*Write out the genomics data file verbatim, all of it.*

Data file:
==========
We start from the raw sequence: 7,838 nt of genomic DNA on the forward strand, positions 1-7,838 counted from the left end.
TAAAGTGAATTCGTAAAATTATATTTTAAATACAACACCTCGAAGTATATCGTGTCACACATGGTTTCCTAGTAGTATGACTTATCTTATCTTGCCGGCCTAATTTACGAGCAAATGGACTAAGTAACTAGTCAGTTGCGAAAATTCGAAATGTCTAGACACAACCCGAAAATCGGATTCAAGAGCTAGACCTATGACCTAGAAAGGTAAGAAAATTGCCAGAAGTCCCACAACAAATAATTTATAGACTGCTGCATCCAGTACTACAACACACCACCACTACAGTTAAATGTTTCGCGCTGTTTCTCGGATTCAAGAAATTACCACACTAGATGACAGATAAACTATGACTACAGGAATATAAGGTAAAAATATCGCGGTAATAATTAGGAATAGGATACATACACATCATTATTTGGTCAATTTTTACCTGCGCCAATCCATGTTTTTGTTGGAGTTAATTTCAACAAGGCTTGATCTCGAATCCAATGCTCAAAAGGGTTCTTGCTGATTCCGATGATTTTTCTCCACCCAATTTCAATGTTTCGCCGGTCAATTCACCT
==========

We start from the raw sequence: 7,838 nt of genomic DNA on the forward strand, positions 1-7,838 counted from the left end.
TAAAGTGAATTCGTAAAATTATATTTTAAATACAACACCTCGAAGTATATCGTGTCACACATGGTTTCCTAGTAGTATGACTTATCTTATCTTGCCGGCCTAATTTACGAGCAAATGGACTAAGTAACTAGTCAGTTGCGAAAATTCGAAATGTCTAGACACAACCCGAAAATCGGATTCAAGAGCTAGACCTATGACCTAGAAAGGTAAGAAAATTGCCAGAAGTCCCACAACAAATAATTTATAGACTGCTGCATCCAGTACTACAACACACCACCACTACAGTTAAATGTTTCGCGCTGTTTCTCGGATTCAAGAAATTACCACACTAGATGACAGATAAACTATGACTACAGGAATATAAGGTAAAAATATCGCGGTAATAATTAGGAATAGGATACATACACATCATTATTTGGTCAATTTTTACCTGCGCCAATCCATGTTTTTGTTGGAGTTAATTTCAACAAGGCTTGATCTCGAATCCAATGCTCAAAAGGGTTCTTGCTGATTCCGATGATTTTTCTCCACCCAATTTCAATGTTTCGCCGGTCAATTCACCT